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Biographical entry May, Edward Hooper (1831 - 1914)

MRCS April 21st 1854; FRCS Dec 11th 1856; LSA 1854; MD St Andrews 1860.

Born
2 November 1831
London
Died
23 September 1914
Occupation
General surgeon

Details

Born on Nov 2nd, 1831, in the house at Tottenham High Cross at which he lived and died. His father, E C May (qv) came of a family of Quakers. After going to a private school he studied at St Bartholomew's Hospital, where he was dresser to Edward Stanley and Clinical Clerk to Sir George Burrows. After qualifying he served for a year under Syme, whom to the last, so he told his colleagues Mr Carson and Witty shortly before his death, he considered to be the greatest surgeon of modern times. In 1885 Lister was then Resident Surgeon at the Edinburgh Infirmary and May acted as dresser under him. If work kept them late at the Infirmary, when the work was over Lister used to pull out a flute and say, "Now I will give you a tune", which often kept them up still later. In old age May seems to have confused his memories of Syme with those of Lister.

In 1856 May started in practice at Tottenham. In 1864 he helped to establish a dispensary, which later became known as the Tottenham and Edmonton General Dispensary. In connection with a Community of Evangelical Protestant Deaconesses, May was one of the founders in 1867 of the Tottenham Hospital, which eventually became the Prince of Wales's General Hospital. He was on the active Staff as Surgeon until he retired on account of age, and became Consulting Surgeon.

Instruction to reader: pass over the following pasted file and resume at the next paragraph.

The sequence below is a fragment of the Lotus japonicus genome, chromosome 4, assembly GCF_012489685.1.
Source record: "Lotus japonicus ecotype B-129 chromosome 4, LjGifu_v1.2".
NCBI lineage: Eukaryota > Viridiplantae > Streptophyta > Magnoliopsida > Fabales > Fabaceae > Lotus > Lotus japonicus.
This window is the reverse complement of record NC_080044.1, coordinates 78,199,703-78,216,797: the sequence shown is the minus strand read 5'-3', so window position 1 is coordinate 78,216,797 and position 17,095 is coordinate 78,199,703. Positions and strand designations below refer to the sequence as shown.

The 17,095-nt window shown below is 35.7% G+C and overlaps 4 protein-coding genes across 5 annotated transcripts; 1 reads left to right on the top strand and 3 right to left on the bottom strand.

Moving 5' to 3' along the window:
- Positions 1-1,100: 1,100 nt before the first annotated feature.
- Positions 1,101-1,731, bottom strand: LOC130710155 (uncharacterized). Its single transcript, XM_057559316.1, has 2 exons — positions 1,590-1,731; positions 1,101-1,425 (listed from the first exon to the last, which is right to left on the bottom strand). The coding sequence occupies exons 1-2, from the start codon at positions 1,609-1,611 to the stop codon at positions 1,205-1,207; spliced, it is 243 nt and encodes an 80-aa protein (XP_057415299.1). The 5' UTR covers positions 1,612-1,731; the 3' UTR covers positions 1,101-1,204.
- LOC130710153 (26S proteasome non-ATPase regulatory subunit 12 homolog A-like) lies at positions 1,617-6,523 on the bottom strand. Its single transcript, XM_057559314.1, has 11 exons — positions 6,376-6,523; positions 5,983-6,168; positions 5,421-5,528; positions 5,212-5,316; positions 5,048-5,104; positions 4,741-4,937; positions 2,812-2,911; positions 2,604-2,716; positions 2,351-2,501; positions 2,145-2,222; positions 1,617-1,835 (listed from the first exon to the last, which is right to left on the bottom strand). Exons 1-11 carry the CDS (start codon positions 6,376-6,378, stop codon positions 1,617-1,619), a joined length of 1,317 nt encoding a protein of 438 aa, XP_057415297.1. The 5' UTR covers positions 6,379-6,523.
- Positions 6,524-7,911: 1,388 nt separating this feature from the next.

An excellent training under Lister - he followed Lister's methods - included the use of the spray for a while. He numbered among his friends Sir James Paget, Sir Jonathan Hutchinson, and Dr Hughlings Jackson, and had a courtesy and cheeriness of manner which made him an ideal general practitioner, as well as a good surgeon. In operating for a lumbar abscess, he removed a renal calculus before the case recorded by Sir Henry Morris.

In addition May was the Medical Officer of St Katherine's College, of the Drapers' Girls' Orphanage School and Drapers' Almshouses. He died on Sept 23rd, 1914, his funeral being attended by colleagues and by representatives of the Prince of Wales's Hospital. He was survived by Mrs May and a family, none of his sons following the medical profession. His portrait in old age accompanies his biography in the British Medical Journal (1914, ii, 650). A photograph of him as a younger man is in the Fellows' Album.

The Royal College of Surgeons of England